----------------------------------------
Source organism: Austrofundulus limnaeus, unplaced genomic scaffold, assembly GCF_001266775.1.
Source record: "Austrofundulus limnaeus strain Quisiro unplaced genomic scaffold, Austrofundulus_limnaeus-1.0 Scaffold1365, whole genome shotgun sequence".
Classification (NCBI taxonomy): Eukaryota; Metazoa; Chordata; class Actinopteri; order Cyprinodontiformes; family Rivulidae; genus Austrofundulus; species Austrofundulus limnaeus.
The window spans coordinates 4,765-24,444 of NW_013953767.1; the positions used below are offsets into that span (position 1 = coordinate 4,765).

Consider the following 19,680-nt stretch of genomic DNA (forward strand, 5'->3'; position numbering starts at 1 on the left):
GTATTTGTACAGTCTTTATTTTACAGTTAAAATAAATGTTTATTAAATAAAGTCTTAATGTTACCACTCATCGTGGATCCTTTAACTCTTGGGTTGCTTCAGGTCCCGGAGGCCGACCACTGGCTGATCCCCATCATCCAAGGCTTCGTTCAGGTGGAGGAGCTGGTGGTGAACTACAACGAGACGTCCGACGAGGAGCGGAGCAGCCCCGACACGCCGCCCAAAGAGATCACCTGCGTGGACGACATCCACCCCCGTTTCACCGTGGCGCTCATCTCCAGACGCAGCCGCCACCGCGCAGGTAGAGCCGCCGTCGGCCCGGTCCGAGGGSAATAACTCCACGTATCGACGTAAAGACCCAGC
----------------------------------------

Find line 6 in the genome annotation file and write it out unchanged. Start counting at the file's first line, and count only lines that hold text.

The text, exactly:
GTATTTGTACAGTCTTTATTTTACAGTTAAAATAAATGTTTATTAAATAAAGTCTTAATGTTACCACTCATCGTGGATCCTTTAACTCTTGGGTTGCTTCAGGTCCCGGAGGCCGACCACTGGCTGATCCCCATCATCCAAGGCTTCGTTCAGGTGGAGGAGCTGGTGGTGAACTACAACGAGACGTCCGACGAGGAGCGGAGCAGCCCCGACACGCCGCCCAAAGAGATCACCTGCGTGGACGACATCCACCCCCGTTTCACCGTGGCGCTCATCTCCAGACGCAGCCGCCACCGCGCAGGTAGAGCCGCCGTCGGCCCGGTCCGAGGGSAATAACTCCACGTATCGACGTAAAGACCCAGC